Tilbury Fort

Aerial view of the Fort, courtesy of English Heritage. The 'ravelin' can be seen as the triangular island front-most.

Aerial view of the Fort, courtesy of English Heritage. The ‘ravelin’ can be seen as the triangular island front-most.

Whilst a fort – the ‘Thermitage Bulwark’, was built on the site, under Henry VII, in 1539, the current incarnation was built in 1670 as a defense against the Spanish Armada. Slow construction meant the fort would not be completed until some ten years later. As well as the main star-shaped brick fort, a brick and earthen gunline was also constructed facing across the Thames. In 1724 Daniel Defoe estimated there to be around 100 guns on-site. Captain Charles Gordon saw much remodeling such as the heaping of earth around the original walls to protect them from the effects of high velocity modern guns firing within the vicinity. Henry VIII’s blockhouse adjacent was demolished as part of these developments, in 1867.

By the First World War, anti-aircraft guns were added, and shot down a German zeppelin. This was the only time the fort actually had any military success throughout its long history. Of course, we must remember that if defences such as Tilbury Fort were not built throughout history, the country would be allowing enemy invasion. It could be said it acted more so as a deterrent. The 18th Century barrack blocks were damages in the Second World War, and were demolished in 1950.

A replica Spigot Mortar on one of the two remaining Spigot Mortar mounts on the site. These were used by the Home Guard - the site saw use as a defense of the Home Guard during World War Two.

A replica Spigot Mortar on one of the two remaining Spigot Mortar mounts on the site. These were used by the Home Guard – the site saw use as a defense of the Home Guard during World War Two.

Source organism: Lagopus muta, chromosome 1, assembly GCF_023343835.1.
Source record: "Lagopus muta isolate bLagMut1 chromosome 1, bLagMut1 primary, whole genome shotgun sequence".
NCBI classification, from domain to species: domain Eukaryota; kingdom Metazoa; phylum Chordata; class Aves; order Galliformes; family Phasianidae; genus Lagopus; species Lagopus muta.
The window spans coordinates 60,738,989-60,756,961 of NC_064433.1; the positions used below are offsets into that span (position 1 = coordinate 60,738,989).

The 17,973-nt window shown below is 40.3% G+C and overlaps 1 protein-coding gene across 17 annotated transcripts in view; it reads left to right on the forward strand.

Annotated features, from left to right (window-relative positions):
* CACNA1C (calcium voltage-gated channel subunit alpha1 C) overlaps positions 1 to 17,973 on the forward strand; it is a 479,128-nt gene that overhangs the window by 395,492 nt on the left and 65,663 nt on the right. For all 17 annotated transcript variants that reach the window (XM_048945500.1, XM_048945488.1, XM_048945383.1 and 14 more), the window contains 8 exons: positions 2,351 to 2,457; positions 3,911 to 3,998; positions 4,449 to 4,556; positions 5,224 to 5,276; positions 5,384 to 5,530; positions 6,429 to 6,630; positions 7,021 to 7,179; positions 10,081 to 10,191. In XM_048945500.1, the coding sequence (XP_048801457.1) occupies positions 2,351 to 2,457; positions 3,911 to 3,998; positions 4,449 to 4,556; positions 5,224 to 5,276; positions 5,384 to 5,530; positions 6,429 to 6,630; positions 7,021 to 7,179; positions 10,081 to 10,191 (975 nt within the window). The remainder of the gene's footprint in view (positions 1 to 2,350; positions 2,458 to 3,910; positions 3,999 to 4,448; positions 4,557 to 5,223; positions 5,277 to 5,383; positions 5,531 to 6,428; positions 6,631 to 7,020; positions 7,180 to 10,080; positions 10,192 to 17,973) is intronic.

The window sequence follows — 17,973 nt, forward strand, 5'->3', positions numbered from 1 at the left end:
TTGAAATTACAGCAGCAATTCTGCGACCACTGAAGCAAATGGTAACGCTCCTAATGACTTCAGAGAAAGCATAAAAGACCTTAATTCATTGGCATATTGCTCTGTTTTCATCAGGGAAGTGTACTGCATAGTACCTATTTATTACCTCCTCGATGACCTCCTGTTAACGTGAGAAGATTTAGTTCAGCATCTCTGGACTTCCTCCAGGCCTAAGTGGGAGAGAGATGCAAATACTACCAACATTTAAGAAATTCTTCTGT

The original 400 year old explosives magazine was later connected by a tunnel system in the Victorian era, featuring two cartridge lifts on the way. There a several magazine tunnels around the site.

Original defences of this fort included two moats; such defence had seen use since the Medieval era and long before. Also dominant is a ravelin (an ‘island’ in the moats before the entrance). Redans are also present; triangular outcrops in the wall facing the expected direction of attack. This would allow troops to cover every section of the fort’s walls from attack, unlike traditional walls which would mean there would be ‘blank points’ when the enemy got right against the wall.

Sighting up the spigot mortar

Sighting up the spigot mortar

The dead house was a room with a trap door used to store the sick and injured as a kind of quarantine – it was either die or recover!

Kevin Diver, site manager, invited us to visit the fort and took us on an exclusive behind the scenes tour, in which we were able to see the tunnels, dead house, and housing block rooftop.

The Victorian semi-detached accommodation housed the ‘officer’s mess’; the officer’s personal quarters. We were fortunate to go up through the officer’s mess and onto the rooftop of this classic Victorian ‘urban’ house-type block.

 

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